Hamish Fletcher

Business reporter for the NZ Herald

Ex-wife's Supreme Court bid for share of $8m allowed

The couple split $72 million from the sale of Nutra-Life Health and Fitness, a business which they established in 1984. Photo / Thinkstock
The couple split $72 million from the sale of Nutra-Life Health and Fitness, a business which they established in 1984. Photo / Thinkstock

The ex-wife of a businessman who made a fortune in health and sport supplements has today been allowed to take her fight over a share of $8 million to the Supreme Court.

After Michael and Christine Thompson divorced in 2005 they agreed on how to split up their family home, a holiday home and $72 million from the sale of Nutra-Life Health and Fitness, a business which they established in 1984.

But the former husband and wife - who married in 1971 - were unable to agree on how to deal with an $8 million restraint-of-trade payment made to Michael Thompson in 2006 by the company that bought Nutra-Life.

Christine Thompson made a claim in the Family Court that this payment was relationship property and should be divided equally.

This, however, was deemed to be her former husband's separate property and Christine Thompson then appealed this decision to the High Court.

While Justice Pamela Andrews in the High Court agreed that the payment was Michael Thompson's separate property, she exercised her discretion to treat part of it as relationship property.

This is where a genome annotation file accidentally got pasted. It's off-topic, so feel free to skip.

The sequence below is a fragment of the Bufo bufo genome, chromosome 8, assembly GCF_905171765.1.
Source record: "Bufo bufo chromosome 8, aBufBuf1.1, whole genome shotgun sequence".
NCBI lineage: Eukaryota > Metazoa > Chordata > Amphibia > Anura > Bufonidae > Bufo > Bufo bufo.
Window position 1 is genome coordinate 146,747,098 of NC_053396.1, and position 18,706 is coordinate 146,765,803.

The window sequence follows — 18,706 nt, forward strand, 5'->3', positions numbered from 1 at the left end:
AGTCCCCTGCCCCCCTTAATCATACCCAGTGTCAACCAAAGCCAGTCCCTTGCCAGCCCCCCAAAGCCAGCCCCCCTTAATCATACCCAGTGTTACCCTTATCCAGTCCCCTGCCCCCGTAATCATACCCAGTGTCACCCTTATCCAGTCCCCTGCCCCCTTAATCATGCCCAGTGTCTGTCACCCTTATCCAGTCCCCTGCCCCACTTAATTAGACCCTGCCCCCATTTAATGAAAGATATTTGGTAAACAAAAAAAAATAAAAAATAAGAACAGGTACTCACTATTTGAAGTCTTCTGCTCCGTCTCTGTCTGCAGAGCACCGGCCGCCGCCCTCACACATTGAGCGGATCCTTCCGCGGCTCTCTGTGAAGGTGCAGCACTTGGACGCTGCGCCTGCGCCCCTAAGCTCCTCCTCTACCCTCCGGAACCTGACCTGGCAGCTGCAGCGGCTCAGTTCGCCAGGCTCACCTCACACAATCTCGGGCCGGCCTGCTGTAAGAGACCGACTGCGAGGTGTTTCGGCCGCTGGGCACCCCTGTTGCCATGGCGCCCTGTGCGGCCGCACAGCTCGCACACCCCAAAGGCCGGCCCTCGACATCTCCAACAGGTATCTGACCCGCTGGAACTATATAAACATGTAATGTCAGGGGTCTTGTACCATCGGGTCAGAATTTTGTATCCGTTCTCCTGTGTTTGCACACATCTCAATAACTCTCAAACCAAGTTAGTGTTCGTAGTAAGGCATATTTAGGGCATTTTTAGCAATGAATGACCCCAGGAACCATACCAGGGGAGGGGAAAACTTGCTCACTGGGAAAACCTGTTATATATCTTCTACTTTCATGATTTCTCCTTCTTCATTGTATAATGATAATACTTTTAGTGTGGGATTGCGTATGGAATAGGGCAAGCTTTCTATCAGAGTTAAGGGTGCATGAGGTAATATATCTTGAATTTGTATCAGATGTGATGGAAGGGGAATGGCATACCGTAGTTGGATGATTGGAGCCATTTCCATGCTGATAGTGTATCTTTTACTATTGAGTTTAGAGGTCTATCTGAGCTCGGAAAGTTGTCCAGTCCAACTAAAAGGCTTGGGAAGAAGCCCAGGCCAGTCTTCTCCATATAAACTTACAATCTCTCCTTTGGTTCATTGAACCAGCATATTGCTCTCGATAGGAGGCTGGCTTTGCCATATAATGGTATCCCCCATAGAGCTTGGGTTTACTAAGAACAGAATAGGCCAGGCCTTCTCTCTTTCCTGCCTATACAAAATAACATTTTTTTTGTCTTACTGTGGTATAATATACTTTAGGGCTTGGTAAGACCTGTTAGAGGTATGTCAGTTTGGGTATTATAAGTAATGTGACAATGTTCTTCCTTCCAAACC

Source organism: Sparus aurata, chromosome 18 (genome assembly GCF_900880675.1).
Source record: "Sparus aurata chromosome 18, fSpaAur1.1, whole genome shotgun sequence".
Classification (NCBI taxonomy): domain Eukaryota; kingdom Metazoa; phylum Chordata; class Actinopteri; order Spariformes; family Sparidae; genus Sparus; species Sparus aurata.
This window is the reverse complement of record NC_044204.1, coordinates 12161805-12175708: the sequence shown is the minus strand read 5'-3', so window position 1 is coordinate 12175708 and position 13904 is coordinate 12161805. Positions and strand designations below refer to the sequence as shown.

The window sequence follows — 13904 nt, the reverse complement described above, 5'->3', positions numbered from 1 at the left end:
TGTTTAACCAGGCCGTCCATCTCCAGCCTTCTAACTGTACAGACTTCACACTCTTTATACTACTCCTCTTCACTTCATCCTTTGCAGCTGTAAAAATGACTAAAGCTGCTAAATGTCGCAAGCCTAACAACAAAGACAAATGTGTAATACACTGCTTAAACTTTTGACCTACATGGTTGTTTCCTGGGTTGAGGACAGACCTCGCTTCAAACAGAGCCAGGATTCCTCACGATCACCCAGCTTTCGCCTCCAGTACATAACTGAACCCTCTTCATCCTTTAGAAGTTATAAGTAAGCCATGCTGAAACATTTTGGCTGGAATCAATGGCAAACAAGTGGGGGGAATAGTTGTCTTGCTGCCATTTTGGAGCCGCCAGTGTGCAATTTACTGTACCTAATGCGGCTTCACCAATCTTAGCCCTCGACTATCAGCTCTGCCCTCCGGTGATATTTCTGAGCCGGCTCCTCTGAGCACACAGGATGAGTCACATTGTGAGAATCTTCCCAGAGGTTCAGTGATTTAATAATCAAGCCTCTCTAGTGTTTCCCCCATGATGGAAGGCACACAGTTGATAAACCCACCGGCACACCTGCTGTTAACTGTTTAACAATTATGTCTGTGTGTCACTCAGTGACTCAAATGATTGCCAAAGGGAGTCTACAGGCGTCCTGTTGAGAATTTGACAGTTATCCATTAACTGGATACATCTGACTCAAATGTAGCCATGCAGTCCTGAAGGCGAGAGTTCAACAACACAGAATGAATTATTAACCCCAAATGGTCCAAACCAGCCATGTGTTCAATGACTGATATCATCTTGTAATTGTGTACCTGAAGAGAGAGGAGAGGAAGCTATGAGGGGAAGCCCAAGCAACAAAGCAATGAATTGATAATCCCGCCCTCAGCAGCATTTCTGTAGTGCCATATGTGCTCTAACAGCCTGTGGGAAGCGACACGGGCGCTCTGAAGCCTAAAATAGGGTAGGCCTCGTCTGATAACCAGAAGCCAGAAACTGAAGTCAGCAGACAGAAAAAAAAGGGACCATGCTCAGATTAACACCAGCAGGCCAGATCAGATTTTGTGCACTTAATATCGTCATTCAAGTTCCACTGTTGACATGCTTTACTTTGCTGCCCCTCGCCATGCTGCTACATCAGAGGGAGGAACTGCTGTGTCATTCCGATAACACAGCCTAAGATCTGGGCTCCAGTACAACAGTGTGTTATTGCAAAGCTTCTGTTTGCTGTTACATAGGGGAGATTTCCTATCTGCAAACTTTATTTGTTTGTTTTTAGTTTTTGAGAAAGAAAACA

However, Justice Andrews said there was not enough information to work out what part of the $8 million payment could be treated as such and said further evidence could be submitted to establish this.

Michael Thompson appealed this decision, claiming Justice Andrews wrongly allowed further evidence to be admitted in the case.

At the same time, Christine Thompson appealed the High Court's judgment treating the $8 million as her former husband's separate property.

In a decision released earlier this year, the Court of Appeal allowed Michael Thompson's appeal and dismissed Christine Thompson's cross-appeal.

This meant that the Family Court judgment is reinstated.

However, Christine Thompson is fighting that decision and today has been granted leave to take her case to the Supreme Court.

The question the country's highest court will consider is whether the Court of Appeal was right to find the restraint-of-trade payment was not relationship property or should not be treated as such.

- NZ Herald

© Copyright 2015, APN New Zealand Limited

Assembled by: (static) on production apcf01 at 01 Mar 2015 13:52:01 Processing Time: 738ms